An Excerpt from Hume's "A Treatise of Human Nature"

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Title

An Excerpt from Hume's "A Treatise of Human Nature"

Subject

A quote from "A Treatise of Human Nature" which describes an ability of people to sympathise with one another.

Description

This quote support Smith's point that humans are able to experience a "fellow-feeling" for others: we come to "conceive or to be affected by what he[another person] feels." Hume is suggesting that minds of men have the ability to reflect each others emotions, like mirrors, but the degree of these passions may decay significantly, which reinforces Smith's idea that when people empathise with another person, their experience is more moderate than what the person in the particular situation feels.

Creator

David Hume

Source

David Hume, A Treatise of Human Nature. Being an Attempt to Introduce the Experimental Method of Reasoning into Moral Subjects. 3 vols., Mind Is a Metaphor, (Printed for John Noon, 1739)

Publisher

The Mind is a Metaphor

Date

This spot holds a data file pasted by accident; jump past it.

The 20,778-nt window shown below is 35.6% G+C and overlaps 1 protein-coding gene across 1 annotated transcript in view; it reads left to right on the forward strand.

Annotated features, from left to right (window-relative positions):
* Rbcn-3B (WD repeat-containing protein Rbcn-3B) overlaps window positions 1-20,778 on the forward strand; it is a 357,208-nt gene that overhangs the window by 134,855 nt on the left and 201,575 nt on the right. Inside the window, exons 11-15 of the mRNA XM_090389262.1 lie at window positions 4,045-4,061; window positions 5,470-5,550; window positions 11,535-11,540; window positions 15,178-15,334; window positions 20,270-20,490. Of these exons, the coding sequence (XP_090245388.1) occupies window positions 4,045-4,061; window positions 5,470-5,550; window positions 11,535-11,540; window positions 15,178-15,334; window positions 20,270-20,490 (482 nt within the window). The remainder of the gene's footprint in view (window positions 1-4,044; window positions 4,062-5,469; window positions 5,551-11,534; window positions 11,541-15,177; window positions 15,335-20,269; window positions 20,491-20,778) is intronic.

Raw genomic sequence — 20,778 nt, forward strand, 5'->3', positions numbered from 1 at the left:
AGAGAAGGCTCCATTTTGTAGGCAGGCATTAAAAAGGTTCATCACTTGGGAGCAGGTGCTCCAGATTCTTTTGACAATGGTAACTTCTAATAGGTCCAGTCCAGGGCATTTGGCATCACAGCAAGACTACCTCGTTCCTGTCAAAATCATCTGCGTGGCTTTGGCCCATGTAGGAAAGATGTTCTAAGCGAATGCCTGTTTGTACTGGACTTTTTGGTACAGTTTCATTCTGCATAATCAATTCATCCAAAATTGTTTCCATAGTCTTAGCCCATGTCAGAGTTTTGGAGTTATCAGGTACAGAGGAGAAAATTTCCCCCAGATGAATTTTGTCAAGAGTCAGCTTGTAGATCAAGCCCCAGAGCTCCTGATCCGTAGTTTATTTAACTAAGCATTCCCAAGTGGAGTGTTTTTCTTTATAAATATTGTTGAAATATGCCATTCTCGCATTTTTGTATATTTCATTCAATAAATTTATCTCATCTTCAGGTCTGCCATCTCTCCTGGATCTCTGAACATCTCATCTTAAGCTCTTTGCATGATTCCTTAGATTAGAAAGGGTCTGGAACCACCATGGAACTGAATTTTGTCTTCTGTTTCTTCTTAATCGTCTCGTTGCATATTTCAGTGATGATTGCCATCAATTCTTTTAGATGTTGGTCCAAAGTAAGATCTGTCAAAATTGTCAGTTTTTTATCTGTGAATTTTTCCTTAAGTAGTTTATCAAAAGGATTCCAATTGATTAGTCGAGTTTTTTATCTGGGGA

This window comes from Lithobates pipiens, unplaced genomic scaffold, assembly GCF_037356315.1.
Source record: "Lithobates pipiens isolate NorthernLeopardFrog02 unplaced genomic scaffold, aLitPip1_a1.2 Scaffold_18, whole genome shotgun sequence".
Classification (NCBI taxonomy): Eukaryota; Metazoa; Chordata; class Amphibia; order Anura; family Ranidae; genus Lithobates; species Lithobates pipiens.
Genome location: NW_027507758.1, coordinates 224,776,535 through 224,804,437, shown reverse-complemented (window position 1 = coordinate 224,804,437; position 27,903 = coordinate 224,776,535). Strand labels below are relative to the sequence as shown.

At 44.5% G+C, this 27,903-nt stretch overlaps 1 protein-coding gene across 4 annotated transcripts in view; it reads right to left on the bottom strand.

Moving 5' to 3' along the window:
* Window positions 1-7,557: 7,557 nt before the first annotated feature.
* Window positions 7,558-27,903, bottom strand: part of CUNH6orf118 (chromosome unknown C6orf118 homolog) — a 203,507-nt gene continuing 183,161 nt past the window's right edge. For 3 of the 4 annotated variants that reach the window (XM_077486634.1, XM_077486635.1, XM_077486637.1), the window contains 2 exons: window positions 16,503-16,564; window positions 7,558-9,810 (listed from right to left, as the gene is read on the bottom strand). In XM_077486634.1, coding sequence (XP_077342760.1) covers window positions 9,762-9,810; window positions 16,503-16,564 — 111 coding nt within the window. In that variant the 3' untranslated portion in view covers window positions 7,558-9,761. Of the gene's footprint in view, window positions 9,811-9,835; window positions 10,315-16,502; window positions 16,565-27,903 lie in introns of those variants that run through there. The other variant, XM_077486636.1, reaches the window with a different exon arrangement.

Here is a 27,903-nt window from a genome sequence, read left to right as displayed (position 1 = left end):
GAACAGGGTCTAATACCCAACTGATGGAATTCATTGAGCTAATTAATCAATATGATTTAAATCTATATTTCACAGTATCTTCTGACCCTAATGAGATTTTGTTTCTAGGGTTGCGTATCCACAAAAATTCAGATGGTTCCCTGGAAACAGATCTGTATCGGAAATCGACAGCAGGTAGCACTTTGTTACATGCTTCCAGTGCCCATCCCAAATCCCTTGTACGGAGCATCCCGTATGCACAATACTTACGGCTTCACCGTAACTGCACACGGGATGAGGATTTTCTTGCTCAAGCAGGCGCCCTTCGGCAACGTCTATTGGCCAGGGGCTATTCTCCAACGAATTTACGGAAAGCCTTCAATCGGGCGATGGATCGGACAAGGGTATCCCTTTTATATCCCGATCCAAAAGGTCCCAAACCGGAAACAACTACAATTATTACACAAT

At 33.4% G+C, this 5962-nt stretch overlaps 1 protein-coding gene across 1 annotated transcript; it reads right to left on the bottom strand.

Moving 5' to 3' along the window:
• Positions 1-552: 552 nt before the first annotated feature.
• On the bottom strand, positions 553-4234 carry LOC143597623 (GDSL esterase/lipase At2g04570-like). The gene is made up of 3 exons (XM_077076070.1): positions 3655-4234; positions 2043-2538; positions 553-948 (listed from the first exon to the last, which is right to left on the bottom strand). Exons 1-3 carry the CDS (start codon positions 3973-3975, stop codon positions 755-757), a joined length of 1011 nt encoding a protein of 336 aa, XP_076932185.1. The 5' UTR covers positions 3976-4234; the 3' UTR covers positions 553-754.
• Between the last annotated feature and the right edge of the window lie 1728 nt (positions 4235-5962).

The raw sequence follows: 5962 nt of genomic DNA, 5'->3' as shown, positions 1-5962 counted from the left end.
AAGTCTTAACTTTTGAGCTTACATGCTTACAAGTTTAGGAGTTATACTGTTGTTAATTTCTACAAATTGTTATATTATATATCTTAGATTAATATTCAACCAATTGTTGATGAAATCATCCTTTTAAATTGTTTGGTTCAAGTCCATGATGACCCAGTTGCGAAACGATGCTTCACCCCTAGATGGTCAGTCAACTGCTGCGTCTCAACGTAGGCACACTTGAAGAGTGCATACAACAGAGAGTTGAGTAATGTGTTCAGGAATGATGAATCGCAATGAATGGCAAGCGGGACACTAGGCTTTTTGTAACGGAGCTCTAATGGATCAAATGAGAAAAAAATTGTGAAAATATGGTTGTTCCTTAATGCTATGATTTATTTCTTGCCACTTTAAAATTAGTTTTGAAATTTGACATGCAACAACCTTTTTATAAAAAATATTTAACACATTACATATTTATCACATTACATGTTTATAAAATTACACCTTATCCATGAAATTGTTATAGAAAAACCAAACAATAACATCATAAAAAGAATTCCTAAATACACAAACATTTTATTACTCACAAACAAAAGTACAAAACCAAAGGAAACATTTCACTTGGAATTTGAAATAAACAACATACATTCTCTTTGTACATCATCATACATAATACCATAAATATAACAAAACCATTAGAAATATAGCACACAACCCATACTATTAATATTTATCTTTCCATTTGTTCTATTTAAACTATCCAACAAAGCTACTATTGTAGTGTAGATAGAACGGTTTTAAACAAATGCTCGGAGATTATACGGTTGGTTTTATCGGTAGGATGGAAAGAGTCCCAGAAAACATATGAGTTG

1739

Contributor

Valeriia Rubanova

Relation

Smith, "The Theory of Moral Sentiments"

Format

text

Language

English

Type

Text

Identifier

http://metaphors.iath.virginia.edu/metaphors/24106

Text Item Type Metadata

Text

"In general we may remark, that the minds of men are mirrors to one another, not only because they reflect each others emotions, but also because those rays of passions, sentiments and opinions may be often reverberated, and may decay away by insensible degrees."

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Citation

David Hume, “An Excerpt from Hume's "A Treatise of Human Nature",” Enlightenmens, accessed November 29, 2022, http://enlightenmens.lmc.gatech.edu/items/show/467.

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